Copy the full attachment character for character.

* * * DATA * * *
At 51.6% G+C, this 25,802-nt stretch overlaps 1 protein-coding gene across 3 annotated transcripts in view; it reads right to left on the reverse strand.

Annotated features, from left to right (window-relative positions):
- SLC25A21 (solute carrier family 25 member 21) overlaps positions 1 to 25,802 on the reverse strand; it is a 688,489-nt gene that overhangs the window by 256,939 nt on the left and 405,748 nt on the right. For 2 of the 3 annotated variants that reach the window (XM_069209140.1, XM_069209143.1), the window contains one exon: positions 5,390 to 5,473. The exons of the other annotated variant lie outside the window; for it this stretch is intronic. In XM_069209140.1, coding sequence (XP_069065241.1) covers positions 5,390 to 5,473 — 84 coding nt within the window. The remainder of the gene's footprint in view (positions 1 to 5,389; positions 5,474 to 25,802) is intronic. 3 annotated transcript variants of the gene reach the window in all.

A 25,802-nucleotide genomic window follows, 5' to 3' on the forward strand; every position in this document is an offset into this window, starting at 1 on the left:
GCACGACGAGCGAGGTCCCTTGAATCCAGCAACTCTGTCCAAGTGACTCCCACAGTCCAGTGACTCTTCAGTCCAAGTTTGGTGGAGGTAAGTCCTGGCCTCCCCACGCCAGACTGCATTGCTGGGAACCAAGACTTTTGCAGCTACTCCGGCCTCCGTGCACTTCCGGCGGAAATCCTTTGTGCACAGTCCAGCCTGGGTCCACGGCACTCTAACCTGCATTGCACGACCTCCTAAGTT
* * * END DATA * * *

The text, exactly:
At 51.6% G+C, this 25,802-nt stretch overlaps 1 protein-coding gene across 3 annotated transcripts in view; it reads right to left on the reverse strand.

Annotated features, from left to right (window-relative positions):
- SLC25A21 (solute carrier family 25 member 21) overlaps positions 1 to 25,802 on the reverse strand; it is a 688,489-nt gene that overhangs the window by 256,939 nt on the left and 405,748 nt on the right. For 2 of the 3 annotated variants that reach the window (XM_069209140.1, XM_069209143.1), the window contains one exon: positions 5,390 to 5,473. The exons of the other annotated variant lie outside the window; for it this stretch is intronic. In XM_069209140.1, coding sequence (XP_069065241.1) covers positions 5,390 to 5,473 — 84 coding nt within the window. The remainder of the gene's footprint in view (positions 1 to 5,389; positions 5,474 to 25,802) is intronic. 3 annotated transcript variants of the gene reach the window in all.

A 25,802-nucleotide genomic window follows, 5' to 3' on the forward strand; every position in this document is an offset into this window, starting at 1 on the left:
GCACGACGAGCGAGGTCCCTTGAATCCAGCAACTCTGTCCAAGTGACTCCCACAGTCCAGTGACTCTTCAGTCCAAGTTTGGTGGAGGTAAGTCCTGGCCTCCCCACGCCAGACTGCATTGCTGGGAACCAAGACTTTTGCAGCTACTCCGGCCTCCGTGCACTTCCGGCGGAAATCCTTTGTGCACAGTCCAGCCTGGGTCCACGGCACTCTAACCTGCATTGCACGACCTCCTAAGTT